After exiting the train and guessing at which bus would get us closer to the castle, Nicole and I found the right spot. Which is to say we found ourselves at the bottom of the mountain looking for another bus to take us about half way up. We never found it. But we did find a lovely horse-drawn carriage which we shared with a group of Asian tourists. We didn't speak the same language, but we were equally interested in the architectural peculiarity sitting at the top of the hill and equally uninterested in the more arduous option of hiking up the mountain. We didn't have time to go in the castle. (It was about a two-hour wait for tickets.) But the interior is not the reason to see Neuschwanstein. We did hike around a bit and find Mary's Bridge with views of the castle that are unmatched. If you ever go, take the time to hike to the bridge. It's worth it. You can also check out the pictures below.

Final note: Neuschwanstein reminds me that little in Germany (or perhaps nothing) escapes the shadow of the Nazi past. Neuschwanstein was used to hide many of the art works the Nazis stole from Jewish families. Over 20,000 stolen works of art were hidden here.


Daily Stats

  • Places
    • Neuschwanstein
    • Haus der Kunst
    • Munich Surfers
  • Steps Taken-15,601
  • Trains Taken- 4
  • Horse Draw Carriage Rides- 1

NEH Germany 2018: Day 1- Munich

A door in Munich

This year I was selected to travel to Germany and the Czech Republic as part of the National Endowment for the Humanities Summer Institute. This grant was awarded to Valencia years ago, and, as the initial gift was very generous, it now provides an endowment for yearly educational opportunities that are unique in my academic experience. Every year an internal director (read: Valencia faculty member) works in collaboration with an outside scholar to design a series of readings, seminars, and travel intended to enhance a professor's pedagogy. In addition to enhancing their own courses faculty develop projects intended for use by their colleagues. This year's trip was hybrid in nature. Much of the organized material focused on the Holocaust, while faculty members were provided space to pursue other academic interest specific to their courses. 

The Holocaust focus was led by Dr. Michael Savage. Savage spent 35 years in the British military, most of that time as part of a special forces unit. During that time he earned his MA and then his PhD focusing on the Holocaust and genocide. While the British military makes space for academic study, Savage had to petition his commanding officer to study the Holocaust. Normally the military encourages academic pursuits that are specific to military history or readiness. Savage's argument was that the Nazi genocide provides a pattern behavior. Studying this pattern can help us identify (and perhaps prevent) potential disasters. This was not a skill the average enlisted man or woman possessed, and, as Savage had spent time in Rwanda, Sarajevo, and Darfur, he believed the knowledge was relevant and necessary. I tell you this, because Savage is unique. His practical experience alone would be enough to qualify him as someone worth a few minutes of your time, but he is also a top notch scholar. You know the kind of scholar reserved for research universities and endowed chairs. I could be more effusive in my praise, but let me say quite simply, I was impressed.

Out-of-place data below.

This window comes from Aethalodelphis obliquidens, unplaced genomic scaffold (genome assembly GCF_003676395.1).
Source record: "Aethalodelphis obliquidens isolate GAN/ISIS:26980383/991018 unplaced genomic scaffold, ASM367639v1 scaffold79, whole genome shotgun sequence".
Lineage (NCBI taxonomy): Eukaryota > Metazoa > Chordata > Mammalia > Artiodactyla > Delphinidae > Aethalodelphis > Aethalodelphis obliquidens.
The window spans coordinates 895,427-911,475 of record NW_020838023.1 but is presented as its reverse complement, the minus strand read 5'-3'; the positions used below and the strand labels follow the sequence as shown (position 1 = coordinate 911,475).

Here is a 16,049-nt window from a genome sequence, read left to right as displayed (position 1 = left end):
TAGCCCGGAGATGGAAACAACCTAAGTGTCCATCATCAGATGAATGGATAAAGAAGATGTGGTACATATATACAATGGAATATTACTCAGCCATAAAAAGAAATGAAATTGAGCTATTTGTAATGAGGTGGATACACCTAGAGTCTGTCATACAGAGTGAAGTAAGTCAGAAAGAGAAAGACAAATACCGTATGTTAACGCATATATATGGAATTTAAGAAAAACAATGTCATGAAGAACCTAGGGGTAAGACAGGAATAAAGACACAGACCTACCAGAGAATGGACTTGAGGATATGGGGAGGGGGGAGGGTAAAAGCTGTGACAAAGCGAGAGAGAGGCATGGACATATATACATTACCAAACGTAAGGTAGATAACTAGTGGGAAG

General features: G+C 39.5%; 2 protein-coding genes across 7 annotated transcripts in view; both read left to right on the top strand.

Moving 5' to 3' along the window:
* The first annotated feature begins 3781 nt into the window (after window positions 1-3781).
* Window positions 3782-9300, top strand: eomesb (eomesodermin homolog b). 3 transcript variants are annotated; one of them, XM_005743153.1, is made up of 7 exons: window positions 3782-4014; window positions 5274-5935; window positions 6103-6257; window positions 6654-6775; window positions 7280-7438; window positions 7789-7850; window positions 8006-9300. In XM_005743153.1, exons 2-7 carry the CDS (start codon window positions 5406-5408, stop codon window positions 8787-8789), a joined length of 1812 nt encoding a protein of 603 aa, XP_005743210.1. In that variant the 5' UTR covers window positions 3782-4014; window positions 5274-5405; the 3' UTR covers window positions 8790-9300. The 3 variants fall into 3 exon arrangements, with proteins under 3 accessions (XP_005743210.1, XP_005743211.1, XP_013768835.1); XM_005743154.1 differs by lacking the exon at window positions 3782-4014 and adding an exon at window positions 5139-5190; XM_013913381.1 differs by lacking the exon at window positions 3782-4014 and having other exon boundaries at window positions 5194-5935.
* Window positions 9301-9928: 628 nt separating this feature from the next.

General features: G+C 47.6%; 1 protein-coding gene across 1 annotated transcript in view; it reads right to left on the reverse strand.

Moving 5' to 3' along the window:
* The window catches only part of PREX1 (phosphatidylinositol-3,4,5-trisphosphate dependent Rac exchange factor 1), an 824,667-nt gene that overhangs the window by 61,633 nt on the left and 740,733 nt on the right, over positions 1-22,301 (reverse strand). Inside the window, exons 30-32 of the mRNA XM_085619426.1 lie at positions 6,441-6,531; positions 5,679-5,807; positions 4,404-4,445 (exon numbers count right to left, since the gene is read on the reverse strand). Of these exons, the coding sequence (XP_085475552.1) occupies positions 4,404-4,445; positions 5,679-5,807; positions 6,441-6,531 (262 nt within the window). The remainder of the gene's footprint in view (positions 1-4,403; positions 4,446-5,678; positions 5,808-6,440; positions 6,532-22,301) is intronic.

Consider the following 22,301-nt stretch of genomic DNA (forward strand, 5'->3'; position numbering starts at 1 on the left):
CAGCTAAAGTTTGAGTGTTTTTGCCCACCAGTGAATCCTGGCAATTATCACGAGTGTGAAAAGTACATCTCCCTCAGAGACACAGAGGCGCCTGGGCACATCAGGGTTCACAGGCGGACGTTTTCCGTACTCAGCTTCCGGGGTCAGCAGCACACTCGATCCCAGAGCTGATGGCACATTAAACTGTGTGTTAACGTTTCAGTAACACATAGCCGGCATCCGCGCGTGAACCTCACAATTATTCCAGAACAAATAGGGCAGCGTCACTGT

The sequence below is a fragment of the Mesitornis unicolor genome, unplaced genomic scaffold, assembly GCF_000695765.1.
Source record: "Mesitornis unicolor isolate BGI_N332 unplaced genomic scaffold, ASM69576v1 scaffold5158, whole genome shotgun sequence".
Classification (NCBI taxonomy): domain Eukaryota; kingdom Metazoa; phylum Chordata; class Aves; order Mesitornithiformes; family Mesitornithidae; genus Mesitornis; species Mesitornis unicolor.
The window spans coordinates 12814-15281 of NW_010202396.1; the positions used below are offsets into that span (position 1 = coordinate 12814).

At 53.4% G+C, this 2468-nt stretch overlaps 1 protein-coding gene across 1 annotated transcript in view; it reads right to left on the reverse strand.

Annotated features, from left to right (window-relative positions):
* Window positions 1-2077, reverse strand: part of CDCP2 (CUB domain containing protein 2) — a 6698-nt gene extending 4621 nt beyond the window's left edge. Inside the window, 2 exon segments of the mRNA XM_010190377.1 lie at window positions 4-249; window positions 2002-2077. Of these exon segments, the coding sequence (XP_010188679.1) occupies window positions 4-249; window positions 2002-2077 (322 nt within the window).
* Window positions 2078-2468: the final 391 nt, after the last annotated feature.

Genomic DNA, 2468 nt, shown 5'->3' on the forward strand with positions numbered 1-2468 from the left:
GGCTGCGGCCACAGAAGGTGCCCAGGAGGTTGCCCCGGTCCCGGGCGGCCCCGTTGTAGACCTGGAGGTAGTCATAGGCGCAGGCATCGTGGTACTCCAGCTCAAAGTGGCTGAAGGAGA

The other portion of this hybrid trip (i.e. my faculty research) is varied. I teach everything from Intro to Humanities, to ancient humanities, to humanities stuff that happened yesterday. Germany and the Czech Republic has all that. From top notch museums in Berlin, to concentration camps in Weimar, to Luther's home in Wittenberg, to witnessing the aftermath of communism on the people and cultures of Western and Eastern Europe. Additionally, I am interested in how we treat one another. How do you convince neighbors to pick up machetes and murder their neighbors like we saw in Rwanda, or to convince police to line up women and children for execution over graves they had dug for themselves? In other words, what systematic approaches of dehumanization must one take to convince people to accept the mass killing of fellow human beings? Of course this assumes that a systematic approach is even necessary.

So that's where I've been for two weeks--in Germany learning about one of the darkest moments of the 20th century. But why write this blog? Simple answer: somewhat like Everest it is there. I have a bunch of pictures and a penchant for babbling on a bit, so why not put it on the internet? Additionally, I have stopped using facebook, instagram, twitter, google+, myspace, and all the rest of the social media universe for the moment, and yet I still want to share portions of my life with friends and family. Call me a special snowflake, I don't mind.

This blog has no pretensions to literary greatness, nor a desire to be witty, ironic, satirical or even poignant. It is amorphous and will take shape according to its own will, assuming of course that I actually follow through and complete it. The only goal is that I will go through the trip chronologically, sharing images and thoughts from each day. It is intended primarily for friends and family who want to know what I have been doing with myself. And it should have a lot of amateurish photos and selfies. So enjoy.

Therefore, without further ado here are some pictures from my first day.